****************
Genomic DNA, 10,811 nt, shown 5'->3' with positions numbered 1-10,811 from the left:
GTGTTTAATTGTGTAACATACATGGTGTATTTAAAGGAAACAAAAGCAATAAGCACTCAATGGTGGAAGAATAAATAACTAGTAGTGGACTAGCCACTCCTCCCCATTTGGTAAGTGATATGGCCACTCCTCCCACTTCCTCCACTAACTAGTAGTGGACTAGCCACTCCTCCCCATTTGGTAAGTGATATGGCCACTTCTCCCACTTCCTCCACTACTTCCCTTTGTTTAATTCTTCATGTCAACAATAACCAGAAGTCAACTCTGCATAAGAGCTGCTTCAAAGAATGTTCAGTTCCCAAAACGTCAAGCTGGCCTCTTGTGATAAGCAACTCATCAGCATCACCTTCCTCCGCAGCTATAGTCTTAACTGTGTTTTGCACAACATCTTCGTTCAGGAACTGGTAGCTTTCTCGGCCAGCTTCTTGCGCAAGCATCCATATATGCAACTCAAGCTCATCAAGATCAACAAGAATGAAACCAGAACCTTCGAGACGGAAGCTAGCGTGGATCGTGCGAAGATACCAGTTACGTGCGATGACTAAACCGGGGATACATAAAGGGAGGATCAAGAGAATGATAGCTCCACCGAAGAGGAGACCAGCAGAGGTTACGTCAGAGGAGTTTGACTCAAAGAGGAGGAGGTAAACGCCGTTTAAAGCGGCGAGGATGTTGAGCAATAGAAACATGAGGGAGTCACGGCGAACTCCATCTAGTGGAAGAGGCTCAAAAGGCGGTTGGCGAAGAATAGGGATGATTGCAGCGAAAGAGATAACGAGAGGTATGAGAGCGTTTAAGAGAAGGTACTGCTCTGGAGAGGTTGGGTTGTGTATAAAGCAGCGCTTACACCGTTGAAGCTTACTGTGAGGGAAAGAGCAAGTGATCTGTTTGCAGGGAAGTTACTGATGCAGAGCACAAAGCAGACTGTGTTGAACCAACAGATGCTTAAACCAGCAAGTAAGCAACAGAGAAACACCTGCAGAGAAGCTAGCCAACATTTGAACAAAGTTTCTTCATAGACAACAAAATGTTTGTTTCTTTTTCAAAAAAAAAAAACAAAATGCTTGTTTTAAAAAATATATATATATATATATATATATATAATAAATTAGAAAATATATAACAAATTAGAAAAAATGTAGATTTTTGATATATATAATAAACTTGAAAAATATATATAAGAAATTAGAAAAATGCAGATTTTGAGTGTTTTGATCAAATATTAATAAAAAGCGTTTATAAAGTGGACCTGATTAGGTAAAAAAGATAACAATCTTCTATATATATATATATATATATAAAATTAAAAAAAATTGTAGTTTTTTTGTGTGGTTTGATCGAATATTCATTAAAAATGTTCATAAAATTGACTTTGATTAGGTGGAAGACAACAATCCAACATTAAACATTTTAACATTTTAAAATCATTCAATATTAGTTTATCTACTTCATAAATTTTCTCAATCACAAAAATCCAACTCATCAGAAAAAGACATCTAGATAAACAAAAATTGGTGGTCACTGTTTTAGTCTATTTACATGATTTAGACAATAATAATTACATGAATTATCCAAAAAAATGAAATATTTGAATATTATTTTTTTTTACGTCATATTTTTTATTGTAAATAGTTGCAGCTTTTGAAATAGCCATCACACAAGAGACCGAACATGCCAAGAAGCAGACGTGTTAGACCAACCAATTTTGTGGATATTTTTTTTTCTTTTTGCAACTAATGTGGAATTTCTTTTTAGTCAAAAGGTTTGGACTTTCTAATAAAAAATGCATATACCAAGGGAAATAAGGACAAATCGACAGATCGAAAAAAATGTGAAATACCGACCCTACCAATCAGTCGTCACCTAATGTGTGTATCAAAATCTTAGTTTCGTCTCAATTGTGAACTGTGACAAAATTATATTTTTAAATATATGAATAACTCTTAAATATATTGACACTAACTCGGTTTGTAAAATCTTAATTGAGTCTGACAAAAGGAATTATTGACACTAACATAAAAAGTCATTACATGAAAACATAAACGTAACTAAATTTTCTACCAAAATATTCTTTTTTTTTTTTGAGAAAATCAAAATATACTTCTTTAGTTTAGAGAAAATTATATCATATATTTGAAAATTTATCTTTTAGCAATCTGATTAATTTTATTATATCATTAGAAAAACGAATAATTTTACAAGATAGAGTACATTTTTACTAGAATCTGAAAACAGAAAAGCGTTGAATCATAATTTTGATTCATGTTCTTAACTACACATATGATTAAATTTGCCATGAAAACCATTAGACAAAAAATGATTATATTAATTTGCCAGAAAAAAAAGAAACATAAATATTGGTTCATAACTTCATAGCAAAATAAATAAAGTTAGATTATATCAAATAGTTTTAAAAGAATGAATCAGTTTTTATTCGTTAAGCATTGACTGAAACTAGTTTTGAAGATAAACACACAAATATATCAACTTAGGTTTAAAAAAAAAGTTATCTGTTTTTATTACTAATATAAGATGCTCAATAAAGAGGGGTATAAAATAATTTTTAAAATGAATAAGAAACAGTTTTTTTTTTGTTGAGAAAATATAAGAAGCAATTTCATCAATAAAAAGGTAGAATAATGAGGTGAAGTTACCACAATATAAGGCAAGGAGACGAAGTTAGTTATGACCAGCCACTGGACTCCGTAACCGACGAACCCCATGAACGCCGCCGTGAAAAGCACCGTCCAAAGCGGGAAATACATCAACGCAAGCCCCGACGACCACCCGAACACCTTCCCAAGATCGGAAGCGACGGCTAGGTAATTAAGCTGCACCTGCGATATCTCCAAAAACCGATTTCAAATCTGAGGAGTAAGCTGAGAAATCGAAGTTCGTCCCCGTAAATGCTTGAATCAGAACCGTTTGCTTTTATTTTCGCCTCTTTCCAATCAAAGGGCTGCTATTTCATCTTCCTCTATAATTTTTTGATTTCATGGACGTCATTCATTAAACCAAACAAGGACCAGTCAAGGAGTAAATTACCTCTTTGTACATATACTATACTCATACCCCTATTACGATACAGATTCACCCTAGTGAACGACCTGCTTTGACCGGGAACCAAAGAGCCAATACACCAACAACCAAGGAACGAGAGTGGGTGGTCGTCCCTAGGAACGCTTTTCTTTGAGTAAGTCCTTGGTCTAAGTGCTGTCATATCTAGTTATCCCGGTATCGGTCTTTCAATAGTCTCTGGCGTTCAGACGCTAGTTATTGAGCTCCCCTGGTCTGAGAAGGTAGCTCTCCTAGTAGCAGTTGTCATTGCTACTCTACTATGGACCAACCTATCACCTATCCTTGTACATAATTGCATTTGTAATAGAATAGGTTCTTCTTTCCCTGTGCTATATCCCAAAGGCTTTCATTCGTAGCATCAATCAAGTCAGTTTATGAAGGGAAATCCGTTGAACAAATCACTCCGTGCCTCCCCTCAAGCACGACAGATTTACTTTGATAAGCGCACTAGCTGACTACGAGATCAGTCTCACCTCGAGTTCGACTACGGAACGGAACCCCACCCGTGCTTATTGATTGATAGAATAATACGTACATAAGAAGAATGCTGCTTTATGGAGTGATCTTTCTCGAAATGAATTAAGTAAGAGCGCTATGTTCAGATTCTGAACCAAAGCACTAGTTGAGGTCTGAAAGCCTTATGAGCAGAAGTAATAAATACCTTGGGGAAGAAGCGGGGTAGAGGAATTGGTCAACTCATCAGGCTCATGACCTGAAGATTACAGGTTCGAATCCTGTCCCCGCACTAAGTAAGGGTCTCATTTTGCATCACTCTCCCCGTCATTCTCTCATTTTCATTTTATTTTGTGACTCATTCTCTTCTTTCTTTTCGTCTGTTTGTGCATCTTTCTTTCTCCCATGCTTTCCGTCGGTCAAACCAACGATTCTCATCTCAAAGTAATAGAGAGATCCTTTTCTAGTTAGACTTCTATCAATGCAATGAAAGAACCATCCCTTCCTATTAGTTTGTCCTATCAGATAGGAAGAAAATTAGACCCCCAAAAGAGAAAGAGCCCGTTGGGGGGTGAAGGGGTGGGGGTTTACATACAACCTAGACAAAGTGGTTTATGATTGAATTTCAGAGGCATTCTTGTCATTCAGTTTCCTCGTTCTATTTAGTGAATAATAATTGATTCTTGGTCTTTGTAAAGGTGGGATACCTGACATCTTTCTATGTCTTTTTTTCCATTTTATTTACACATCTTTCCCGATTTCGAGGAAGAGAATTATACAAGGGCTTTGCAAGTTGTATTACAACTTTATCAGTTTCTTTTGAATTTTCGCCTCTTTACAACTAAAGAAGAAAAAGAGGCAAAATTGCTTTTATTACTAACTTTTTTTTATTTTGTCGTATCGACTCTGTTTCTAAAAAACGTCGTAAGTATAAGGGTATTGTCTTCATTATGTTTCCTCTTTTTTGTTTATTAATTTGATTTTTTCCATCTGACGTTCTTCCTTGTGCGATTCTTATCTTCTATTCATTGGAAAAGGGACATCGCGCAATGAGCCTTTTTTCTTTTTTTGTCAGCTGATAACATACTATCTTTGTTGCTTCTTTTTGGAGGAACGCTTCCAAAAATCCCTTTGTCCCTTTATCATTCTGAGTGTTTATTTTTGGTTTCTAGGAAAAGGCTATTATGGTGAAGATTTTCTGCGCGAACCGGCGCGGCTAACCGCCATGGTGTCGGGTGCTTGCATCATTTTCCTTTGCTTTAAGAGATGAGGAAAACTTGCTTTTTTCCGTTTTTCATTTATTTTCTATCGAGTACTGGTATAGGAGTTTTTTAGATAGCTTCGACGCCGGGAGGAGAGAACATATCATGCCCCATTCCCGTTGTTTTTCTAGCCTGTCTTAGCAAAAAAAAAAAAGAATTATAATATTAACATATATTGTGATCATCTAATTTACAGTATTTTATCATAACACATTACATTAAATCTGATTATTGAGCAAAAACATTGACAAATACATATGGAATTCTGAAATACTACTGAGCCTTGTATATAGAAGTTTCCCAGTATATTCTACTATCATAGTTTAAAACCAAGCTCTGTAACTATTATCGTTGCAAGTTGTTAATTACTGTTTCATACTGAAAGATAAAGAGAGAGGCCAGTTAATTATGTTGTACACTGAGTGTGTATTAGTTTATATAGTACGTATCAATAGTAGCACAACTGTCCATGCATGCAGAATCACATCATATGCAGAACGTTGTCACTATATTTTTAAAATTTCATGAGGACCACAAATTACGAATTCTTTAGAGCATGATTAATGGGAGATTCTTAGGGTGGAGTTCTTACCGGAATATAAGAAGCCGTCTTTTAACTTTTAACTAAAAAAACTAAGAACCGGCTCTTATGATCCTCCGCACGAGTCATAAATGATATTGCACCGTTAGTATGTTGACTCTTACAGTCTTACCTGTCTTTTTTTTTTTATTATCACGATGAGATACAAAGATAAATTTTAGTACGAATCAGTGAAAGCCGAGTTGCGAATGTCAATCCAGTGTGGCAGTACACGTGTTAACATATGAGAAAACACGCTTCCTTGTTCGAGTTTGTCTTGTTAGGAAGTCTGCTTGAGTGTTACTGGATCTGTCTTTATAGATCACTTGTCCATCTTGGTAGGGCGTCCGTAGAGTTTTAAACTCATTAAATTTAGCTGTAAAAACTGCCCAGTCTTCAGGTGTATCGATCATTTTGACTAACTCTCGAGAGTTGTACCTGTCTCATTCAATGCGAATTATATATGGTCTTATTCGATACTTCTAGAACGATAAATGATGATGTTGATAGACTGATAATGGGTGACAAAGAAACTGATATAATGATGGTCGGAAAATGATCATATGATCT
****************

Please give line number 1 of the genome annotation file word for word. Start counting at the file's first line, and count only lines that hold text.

Genomic DNA, 10,811 nt, shown 5'->3' with positions numbered 1-10,811 from the left: